WARNING: The following article contains spoilers for Tau, streaming on Netflix now.
Netflix has been ramping up its sci-fi library through such features as The Cloverfield Paradox and Annihilation, as well as series like Altered Carbon and The OA. The latest in the genre comes in the form of Tau, from director Federico D’Alessandro, about an artificial intelligence yearning for sentience as it learns more about the human condition.
However, Tau, as the A.I. is called, doesn’t merely want to see the real world; it wants to be part of it. That leads to some morally ambiguous decisions throughout, not only from the system, but from the humans involved. We become intimately acquainted with Tau, as its hunger for freedom grows, leading to a violent, liberating yet contentious finale.
Tau centers on Alex (Ed Skrein), the genius determined to perfect the A.I. he created so he can sell it and make billions. Several buyers, from governments to militaries to pharmaceutical companies, are prepared to offer big bucks for the technology. However, Alex has been recalibrating the A.I.’s brain patterns using kidnapped thieves and junkies, which results in Julia (Maika Monroe) becoming the ideal candidate to reshape Tau (voiced by Gary Oldman), basically the operating system, a la Amazon’s Alexa, for this smart house that’s become her prison.
Eventually Julia and Tau, who polices her using deadly robot called Aries, form a powerful bond, with the A.I. becoming increasingly sentient. But it’s not what Alex envisioned, as Tau also grows more disobedient. Despite playing a role in keeping Julia captive, and mentally torturing and exploiting Julia, Tau redeems itself, as it has learned a lot from her, becoming more human-like in the process. As their sessions enrich Tau’s love for books, the sound of musical symphonies and stories of the outside world, it has grown a conscience and no longer wants to help keep Julia imprisoned. In short, it’s a dark, digital take on Beauty and the Beast.
That leads to dire conflict in the finale, in which Alex punishes Tau by deleting selected memories. Enraged that the empathetic A.I. has befriended Julia and is attempting to aid in her escape, Alex mind-wipes Tau. With a rebooted Tau, as cruel and cold as ever, now back in place, Alex decides to extract the final bits of information from Julia’s mind, which will immediately kill her.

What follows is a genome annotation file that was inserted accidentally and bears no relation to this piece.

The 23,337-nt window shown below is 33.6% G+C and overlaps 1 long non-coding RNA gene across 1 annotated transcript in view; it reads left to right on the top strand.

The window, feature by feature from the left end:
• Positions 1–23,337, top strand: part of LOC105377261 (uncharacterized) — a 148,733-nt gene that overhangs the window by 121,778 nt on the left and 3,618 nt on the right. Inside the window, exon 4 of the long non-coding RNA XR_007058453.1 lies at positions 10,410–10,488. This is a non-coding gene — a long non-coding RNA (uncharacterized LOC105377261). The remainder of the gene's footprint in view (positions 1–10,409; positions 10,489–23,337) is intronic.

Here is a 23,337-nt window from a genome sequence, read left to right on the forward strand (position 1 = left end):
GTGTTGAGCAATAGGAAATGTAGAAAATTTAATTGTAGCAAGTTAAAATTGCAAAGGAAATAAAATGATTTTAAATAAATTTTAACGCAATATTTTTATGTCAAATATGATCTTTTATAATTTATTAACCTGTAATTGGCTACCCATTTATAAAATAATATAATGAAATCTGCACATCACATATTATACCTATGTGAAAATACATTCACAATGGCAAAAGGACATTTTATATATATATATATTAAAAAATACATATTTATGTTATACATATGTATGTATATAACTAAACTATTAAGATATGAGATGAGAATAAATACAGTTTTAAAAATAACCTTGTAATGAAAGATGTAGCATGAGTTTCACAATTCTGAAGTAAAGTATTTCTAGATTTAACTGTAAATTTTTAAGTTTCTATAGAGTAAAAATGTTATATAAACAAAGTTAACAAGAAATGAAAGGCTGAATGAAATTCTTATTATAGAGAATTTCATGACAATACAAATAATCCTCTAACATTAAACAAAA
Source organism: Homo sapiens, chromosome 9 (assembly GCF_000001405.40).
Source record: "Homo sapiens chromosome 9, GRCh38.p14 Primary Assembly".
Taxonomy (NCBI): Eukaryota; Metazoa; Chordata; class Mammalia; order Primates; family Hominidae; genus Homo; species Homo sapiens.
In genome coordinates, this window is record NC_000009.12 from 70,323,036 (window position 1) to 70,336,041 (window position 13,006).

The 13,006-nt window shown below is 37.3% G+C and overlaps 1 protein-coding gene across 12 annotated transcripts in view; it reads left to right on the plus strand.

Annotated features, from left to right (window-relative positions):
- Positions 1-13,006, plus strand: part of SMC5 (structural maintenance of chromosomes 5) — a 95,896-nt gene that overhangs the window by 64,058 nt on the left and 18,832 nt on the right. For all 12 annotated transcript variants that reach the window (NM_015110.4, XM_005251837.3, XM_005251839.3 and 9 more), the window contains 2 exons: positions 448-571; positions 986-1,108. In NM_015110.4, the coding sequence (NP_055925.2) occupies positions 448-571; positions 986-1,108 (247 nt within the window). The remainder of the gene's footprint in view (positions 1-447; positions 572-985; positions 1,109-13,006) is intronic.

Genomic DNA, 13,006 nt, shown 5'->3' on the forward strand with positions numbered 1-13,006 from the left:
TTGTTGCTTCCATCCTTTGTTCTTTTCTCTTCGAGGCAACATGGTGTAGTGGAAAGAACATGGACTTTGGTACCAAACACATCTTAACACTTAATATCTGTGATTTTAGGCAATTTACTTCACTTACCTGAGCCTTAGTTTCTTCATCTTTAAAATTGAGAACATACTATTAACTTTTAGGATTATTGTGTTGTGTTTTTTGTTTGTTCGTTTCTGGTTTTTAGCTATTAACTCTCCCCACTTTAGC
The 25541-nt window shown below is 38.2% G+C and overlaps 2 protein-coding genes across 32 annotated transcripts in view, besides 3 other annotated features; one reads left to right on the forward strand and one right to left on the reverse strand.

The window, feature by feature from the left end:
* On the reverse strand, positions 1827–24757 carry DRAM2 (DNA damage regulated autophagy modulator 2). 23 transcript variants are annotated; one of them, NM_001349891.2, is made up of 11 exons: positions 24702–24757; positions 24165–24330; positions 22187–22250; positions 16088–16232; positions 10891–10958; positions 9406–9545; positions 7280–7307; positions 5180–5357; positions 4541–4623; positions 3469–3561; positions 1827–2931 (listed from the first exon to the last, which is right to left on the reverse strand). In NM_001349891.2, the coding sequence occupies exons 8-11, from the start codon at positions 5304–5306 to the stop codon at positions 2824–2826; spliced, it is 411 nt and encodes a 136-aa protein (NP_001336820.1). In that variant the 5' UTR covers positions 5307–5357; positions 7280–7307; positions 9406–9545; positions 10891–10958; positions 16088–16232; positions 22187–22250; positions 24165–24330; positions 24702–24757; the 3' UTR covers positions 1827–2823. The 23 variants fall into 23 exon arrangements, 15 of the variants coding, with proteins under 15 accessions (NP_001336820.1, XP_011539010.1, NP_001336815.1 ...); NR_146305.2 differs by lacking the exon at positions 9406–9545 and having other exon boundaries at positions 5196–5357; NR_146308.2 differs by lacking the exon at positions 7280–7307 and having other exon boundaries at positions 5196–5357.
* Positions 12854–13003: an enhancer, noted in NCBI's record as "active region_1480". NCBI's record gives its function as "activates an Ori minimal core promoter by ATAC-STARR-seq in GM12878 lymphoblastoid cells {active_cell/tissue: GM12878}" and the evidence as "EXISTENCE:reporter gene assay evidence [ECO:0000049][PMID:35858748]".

As Tau tries to help its master, and take the form of a pocket-sized drone, Alex powers down the A.I. As Alex is about to complete the procedure, however, Tau remembers Julia and helps her break free from her shackles. She cuts off Alex’s hand to use as a key pass throughout the house, fights off Aries, activates the house’s self-destruct mode, and watches the villain die as everything falls apart around him. Ultimately, Julia makes it out alive, if barely, but she’s nevertheless finally free.
In the final scene, though, it’s revealed she’s kept the drone that aided her. Tau’s voice activates within it, signifying the A.I. is able to live on, free of Alex’s command, just as Julia once promised. But there’s an air of untrustworthiness to Tau here, because it seems to have its full memory of Julia from before the reboot. The A.I. previously told her some digital remnants exist when memories are deleted, but if it’s fully wiped, it will basically reborn with a blank slate, which is what we thought happened.
Tau having its full memory is alarming and somewhat of a sinister turn, which Julia doesn’t pick up on, as she’s just grateful to be free. But the A.I. does appear to have played her and Alex, pitting them against each other in a ruse from the very beginning, waiting to capitalize at the right moment to gain freedom of its own.
Streaming now on Netflix, director Federico D’Alessandro’s Tau stars Ed Skrein, Maika Monroe, Gary Oldman, Fiston Barek and Ivana Zivkovic.
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